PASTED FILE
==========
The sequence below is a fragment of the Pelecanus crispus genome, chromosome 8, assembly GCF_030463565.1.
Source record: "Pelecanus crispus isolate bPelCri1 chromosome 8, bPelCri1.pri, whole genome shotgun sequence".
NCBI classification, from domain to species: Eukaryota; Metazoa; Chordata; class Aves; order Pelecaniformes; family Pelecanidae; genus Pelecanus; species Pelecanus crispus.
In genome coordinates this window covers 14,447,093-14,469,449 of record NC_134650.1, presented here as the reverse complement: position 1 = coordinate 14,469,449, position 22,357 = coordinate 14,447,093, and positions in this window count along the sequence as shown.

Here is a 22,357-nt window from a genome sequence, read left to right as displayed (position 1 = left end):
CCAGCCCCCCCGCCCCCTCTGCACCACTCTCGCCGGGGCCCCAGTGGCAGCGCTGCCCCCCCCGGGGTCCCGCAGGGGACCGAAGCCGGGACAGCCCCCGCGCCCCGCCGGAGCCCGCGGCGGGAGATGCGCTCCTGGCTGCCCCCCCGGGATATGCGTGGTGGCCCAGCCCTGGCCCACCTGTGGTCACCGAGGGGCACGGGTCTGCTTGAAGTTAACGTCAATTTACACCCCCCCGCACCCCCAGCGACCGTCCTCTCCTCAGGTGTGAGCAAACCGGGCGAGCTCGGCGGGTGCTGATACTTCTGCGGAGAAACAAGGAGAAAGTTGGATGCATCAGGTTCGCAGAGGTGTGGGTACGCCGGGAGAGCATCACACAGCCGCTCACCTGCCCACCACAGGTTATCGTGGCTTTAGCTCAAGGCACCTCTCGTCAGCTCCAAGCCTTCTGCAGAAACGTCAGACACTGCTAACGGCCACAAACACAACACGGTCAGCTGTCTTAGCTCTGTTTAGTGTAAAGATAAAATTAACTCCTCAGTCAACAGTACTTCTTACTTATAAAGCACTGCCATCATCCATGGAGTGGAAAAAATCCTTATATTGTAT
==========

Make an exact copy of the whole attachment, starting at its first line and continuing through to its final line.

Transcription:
The sequence below is a fragment of the Pelecanus crispus genome, chromosome 8, assembly GCF_030463565.1.
Source record: "Pelecanus crispus isolate bPelCri1 chromosome 8, bPelCri1.pri, whole genome shotgun sequence".
NCBI classification, from domain to species: Eukaryota; Metazoa; Chordata; class Aves; order Pelecaniformes; family Pelecanidae; genus Pelecanus; species Pelecanus crispus.
In genome coordinates this window covers 14,447,093-14,469,449 of record NC_134650.1, presented here as the reverse complement: position 1 = coordinate 14,469,449, position 22,357 = coordinate 14,447,093, and positions in this window count along the sequence as shown.

Here is a 22,357-nt window from a genome sequence, read left to right as displayed (position 1 = left end):
CCAGCCCCCCCGCCCCCTCTGCACCACTCTCGCCGGGGCCCCAGTGGCAGCGCTGCCCCCCCCGGGGTCCCGCAGGGGACCGAAGCCGGGACAGCCCCCGCGCCCCGCCGGAGCCCGCGGCGGGAGATGCGCTCCTGGCTGCCCCCCCGGGATATGCGTGGTGGCCCAGCCCTGGCCCACCTGTGGTCACCGAGGGGCACGGGTCTGCTTGAAGTTAACGTCAATTTACACCCCCCCGCACCCCCAGCGACCGTCCTCTCCTCAGGTGTGAGCAAACCGGGCGAGCTCGGCGGGTGCTGATACTTCTGCGGAGAAACAAGGAGAAAGTTGGATGCATCAGGTTCGCAGAGGTGTGGGTACGCCGGGAGAGCATCACACAGCCGCTCACCTGCCCACCACAGGTTATCGTGGCTTTAGCTCAAGGCACCTCTCGTCAGCTCCAAGCCTTCTGCAGAAACGTCAGACACTGCTAACGGCCACAAACACAACACGGTCAGCTGTCTTAGCTCTGTTTAGTGTAAAGATAAAATTAACTCCTCAGTCAACAGTACTTCTTACTTATAAAGCACTGCCATCATCCATGGAGTGGAAAAAATCCTTATATTGTAT